After trumpeting the sage arguments of Jacobs to establish what feels right about historic preservation, Meeks transitions to a quantitative analysis of the economic value of preservation. She presents data from the National Trust's Green Lab – an arm of the Trust that crunches big data in support of what the lab terms "older, smaller, better" neighbourhoods. Graphs and charts are presented to illustrate the benefits of finely-grained, old neighbourhoods. The generally age-diverse buildings of these neighbourhoods are contrasted with newer, larger buildings in newly developed areas to show that the former support more jobs, more locally owned businesses, and attract a greater diversity of people in a more walkable environment that is livelier for more hours during the day.
Making it clear that she is not stuck in the past, Meeks identifies ten steps outlining how communities can make their future cities more liveable. Infill is presented as an opportunity for new construction, but new buildings need to take lessons from old buildings in terms of being built with compatibility and adaptability in mind. Old buildings, Meeks points out, did not become old by being built with rigid frameworks and jarring aesthetics.
When discussing adaptability in greater depth, Meeks successfully conveys the marketing allure and delightful experience of converting old buildings for new uses. This is perhaps historic preservation's greatest strength. People love to experience old buildings in new ways. The brewing industry has learned this truth, as have restaurants, publishing houses, professionals, and studios of all kinds. Even hipsters love converted lofts. The preservation movement has effectively moved beyond house museums. Similarly, Schools have discovered character places make for creative spaces. Perhaps there is no better example than the Savannah College of Art and Design where 102 of the school's 110 buildings are examples of adaptive reuse. The book contains a liberal sprinkling of great quotes from notable people, meant to capture the essence of the subject. On revitalization, a former mayor of Curitiba, Brazil says, "There is nothing that flatters a neighbourhood – indeed, an entire community – more than the revival of such 'lost' spaces" (p. 161).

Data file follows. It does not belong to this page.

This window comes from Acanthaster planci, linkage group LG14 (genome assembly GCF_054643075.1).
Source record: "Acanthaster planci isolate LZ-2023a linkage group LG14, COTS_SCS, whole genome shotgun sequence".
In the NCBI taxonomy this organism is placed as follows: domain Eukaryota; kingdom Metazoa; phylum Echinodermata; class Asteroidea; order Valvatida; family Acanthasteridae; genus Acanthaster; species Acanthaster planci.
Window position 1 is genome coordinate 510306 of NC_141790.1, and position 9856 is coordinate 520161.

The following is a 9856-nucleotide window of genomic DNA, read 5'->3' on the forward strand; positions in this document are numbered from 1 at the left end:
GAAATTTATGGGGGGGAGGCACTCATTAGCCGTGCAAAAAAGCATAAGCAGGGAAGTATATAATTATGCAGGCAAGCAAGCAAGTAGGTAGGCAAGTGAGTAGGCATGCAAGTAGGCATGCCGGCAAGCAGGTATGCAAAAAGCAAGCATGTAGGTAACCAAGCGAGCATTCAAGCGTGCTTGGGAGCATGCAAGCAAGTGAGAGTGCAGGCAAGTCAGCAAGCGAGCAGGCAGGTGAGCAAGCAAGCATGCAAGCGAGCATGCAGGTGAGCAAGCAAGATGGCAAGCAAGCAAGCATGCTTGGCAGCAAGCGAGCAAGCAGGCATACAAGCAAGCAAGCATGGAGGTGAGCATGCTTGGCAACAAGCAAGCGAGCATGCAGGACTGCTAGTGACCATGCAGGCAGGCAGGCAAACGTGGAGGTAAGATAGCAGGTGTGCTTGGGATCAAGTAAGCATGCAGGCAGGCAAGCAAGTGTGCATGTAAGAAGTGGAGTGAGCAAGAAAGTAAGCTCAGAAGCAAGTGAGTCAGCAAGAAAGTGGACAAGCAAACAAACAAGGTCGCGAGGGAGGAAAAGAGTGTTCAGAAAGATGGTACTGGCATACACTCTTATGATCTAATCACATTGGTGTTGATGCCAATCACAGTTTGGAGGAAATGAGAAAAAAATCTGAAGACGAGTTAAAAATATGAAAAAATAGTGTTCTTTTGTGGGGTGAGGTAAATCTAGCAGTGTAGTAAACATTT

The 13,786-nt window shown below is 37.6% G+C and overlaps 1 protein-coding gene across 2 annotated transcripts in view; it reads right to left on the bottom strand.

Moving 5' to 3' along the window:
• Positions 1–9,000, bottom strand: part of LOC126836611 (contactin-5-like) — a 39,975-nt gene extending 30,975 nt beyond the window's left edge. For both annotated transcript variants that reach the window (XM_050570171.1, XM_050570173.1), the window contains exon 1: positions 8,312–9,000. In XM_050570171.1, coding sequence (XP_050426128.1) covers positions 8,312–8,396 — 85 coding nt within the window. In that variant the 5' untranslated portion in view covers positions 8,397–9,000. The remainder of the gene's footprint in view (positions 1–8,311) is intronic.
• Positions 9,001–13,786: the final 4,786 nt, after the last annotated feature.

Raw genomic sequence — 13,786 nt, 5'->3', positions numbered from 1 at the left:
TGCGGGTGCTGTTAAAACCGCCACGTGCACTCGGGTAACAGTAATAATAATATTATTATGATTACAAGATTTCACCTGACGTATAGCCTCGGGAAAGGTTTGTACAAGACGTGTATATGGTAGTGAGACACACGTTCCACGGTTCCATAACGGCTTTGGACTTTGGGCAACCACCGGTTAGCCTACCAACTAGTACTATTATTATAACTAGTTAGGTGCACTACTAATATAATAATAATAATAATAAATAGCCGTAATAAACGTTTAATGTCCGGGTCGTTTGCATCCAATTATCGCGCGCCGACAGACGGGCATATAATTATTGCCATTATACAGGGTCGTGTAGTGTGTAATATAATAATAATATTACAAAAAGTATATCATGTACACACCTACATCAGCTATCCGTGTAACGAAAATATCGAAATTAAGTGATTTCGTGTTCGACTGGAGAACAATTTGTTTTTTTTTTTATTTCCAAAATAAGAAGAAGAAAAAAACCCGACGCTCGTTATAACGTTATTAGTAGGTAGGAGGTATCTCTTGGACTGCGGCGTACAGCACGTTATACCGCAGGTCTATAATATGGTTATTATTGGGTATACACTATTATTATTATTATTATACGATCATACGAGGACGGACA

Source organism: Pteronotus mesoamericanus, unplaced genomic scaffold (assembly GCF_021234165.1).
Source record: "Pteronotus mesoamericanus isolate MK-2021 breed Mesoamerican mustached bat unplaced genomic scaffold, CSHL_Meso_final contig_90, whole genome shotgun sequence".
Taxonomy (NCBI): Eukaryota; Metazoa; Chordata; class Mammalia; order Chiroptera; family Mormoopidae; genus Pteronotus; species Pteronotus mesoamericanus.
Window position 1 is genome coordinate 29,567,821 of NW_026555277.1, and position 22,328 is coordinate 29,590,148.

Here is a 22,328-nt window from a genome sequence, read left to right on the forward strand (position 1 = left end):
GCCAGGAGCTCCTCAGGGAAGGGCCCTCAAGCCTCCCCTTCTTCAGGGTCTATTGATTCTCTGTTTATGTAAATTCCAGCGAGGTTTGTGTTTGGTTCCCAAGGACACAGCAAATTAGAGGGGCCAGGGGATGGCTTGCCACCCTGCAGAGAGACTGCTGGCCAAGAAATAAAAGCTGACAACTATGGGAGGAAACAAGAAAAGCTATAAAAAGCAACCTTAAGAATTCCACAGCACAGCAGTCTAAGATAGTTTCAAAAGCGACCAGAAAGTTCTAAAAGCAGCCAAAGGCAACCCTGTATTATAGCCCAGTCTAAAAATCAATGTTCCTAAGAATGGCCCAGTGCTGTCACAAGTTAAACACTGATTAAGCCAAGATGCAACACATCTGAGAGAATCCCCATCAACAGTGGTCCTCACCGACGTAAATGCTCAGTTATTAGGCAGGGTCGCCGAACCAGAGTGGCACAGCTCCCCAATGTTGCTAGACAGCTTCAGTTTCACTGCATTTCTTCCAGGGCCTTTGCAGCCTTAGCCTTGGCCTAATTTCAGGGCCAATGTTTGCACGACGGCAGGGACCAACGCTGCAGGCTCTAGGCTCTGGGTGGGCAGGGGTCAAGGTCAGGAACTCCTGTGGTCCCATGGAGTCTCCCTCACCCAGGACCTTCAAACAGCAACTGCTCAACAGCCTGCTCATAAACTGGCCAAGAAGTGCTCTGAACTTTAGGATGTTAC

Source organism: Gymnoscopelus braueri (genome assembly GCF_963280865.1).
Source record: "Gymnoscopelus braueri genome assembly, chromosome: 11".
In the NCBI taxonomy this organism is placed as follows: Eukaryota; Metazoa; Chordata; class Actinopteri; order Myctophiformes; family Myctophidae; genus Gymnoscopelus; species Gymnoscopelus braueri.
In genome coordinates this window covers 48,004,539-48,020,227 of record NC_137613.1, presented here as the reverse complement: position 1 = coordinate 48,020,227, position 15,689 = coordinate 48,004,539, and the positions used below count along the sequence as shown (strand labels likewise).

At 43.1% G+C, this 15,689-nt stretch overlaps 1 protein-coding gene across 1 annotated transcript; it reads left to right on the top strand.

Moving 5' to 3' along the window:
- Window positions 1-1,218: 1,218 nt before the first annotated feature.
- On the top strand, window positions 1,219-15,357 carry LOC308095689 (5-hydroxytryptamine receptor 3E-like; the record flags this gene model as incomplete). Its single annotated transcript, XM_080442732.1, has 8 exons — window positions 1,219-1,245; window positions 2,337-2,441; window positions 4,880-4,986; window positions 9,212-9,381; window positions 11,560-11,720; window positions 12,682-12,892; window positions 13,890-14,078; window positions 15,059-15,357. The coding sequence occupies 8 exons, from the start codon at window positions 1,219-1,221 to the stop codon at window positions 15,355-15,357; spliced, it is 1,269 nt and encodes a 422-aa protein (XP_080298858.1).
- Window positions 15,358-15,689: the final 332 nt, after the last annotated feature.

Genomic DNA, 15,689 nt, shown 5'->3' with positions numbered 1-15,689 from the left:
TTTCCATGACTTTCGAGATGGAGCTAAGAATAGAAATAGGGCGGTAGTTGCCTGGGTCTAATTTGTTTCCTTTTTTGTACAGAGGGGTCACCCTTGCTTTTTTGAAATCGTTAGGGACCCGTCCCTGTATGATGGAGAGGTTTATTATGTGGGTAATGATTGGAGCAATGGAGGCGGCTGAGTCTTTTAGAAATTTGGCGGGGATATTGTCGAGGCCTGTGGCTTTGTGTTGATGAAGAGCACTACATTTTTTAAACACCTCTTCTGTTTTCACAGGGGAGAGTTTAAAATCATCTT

Meeks even addresses the criticisms of historic preservation. She acknowledges the imbalance reflected in our registry of historic places – places predominantly associated with wealthy, white males. She notes, with examples, that this is changing. The site of a former slave market, a community handball court, and purpose-built schools for black children in the South show how the scope of what ought to be registered is expanding. So is the way in which places are protected. Community land trusts have saved places like New York City's Chinatown, while unprotected ethnic neighbourhoods, like Little Italy, have essentially disappeared.